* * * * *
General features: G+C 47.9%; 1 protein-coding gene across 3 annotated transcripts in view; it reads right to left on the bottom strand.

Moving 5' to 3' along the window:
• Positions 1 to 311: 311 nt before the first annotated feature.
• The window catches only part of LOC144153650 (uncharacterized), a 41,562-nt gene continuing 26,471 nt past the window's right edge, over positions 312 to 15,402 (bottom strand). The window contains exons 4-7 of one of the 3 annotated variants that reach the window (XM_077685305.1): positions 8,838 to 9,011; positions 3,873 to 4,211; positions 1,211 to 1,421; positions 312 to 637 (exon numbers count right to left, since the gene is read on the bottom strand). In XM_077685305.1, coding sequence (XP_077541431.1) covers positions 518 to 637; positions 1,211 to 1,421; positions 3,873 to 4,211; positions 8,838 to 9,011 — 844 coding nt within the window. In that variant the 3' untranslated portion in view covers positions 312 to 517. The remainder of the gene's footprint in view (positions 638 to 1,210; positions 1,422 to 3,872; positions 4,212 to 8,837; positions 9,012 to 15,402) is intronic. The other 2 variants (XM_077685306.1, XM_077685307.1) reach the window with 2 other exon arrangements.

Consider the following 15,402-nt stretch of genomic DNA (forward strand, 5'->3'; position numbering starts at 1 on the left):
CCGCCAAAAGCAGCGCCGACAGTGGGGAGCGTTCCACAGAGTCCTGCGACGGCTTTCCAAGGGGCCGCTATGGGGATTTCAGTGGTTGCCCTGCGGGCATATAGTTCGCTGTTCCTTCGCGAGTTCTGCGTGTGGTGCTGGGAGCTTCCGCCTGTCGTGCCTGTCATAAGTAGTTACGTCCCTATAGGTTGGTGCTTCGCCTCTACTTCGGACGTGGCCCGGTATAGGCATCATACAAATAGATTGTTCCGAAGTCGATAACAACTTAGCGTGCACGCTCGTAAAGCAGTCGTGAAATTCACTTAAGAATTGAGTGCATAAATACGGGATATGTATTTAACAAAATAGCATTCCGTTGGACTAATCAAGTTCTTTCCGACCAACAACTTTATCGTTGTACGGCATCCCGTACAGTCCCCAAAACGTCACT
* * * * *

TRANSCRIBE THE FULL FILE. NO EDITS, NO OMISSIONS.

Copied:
General features: G+C 47.9%; 1 protein-coding gene across 3 annotated transcripts in view; it reads right to left on the bottom strand.

Moving 5' to 3' along the window:
• Positions 1 to 311: 311 nt before the first annotated feature.
• The window catches only part of LOC144153650 (uncharacterized), a 41,562-nt gene continuing 26,471 nt past the window's right edge, over positions 312 to 15,402 (bottom strand). The window contains exons 4-7 of one of the 3 annotated variants that reach the window (XM_077685305.1): positions 8,838 to 9,011; positions 3,873 to 4,211; positions 1,211 to 1,421; positions 312 to 637 (exon numbers count right to left, since the gene is read on the bottom strand). In XM_077685305.1, coding sequence (XP_077541431.1) covers positions 518 to 637; positions 1,211 to 1,421; positions 3,873 to 4,211; positions 8,838 to 9,011 — 844 coding nt within the window. In that variant the 3' untranslated portion in view covers positions 312 to 517. The remainder of the gene's footprint in view (positions 638 to 1,210; positions 1,422 to 3,872; positions 4,212 to 8,837; positions 9,012 to 15,402) is intronic. The other 2 variants (XM_077685306.1, XM_077685307.1) reach the window with 2 other exon arrangements.

Consider the following 15,402-nt stretch of genomic DNA (forward strand, 5'->3'; position numbering starts at 1 on the left):
CCGCCAAAAGCAGCGCCGACAGTGGGGAGCGTTCCACAGAGTCCTGCGACGGCTTTCCAAGGGGCCGCTATGGGGATTTCAGTGGTTGCCCTGCGGGCATATAGTTCGCTGTTCCTTCGCGAGTTCTGCGTGTGGTGCTGGGAGCTTCCGCCTGTCGTGCCTGTCATAAGTAGTTACGTCCCTATAGGTTGGTGCTTCGCCTCTACTTCGGACGTGGCCCGGTATAGGCATCATACAAATAGATTGTTCCGAAGTCGATAACAACTTAGCGTGCACGCTCGTAAAGCAGTCGTGAAATTCACTTAAGAATTGAGTGCATAAATACGGGATATGTATTTAACAAAATAGCATTCCGTTGGACTAATCAAGTTCTTTCCGACCAACAACTTTATCGTTGTACGGCATCCCGTACAGTCCCCAAAACGTCACT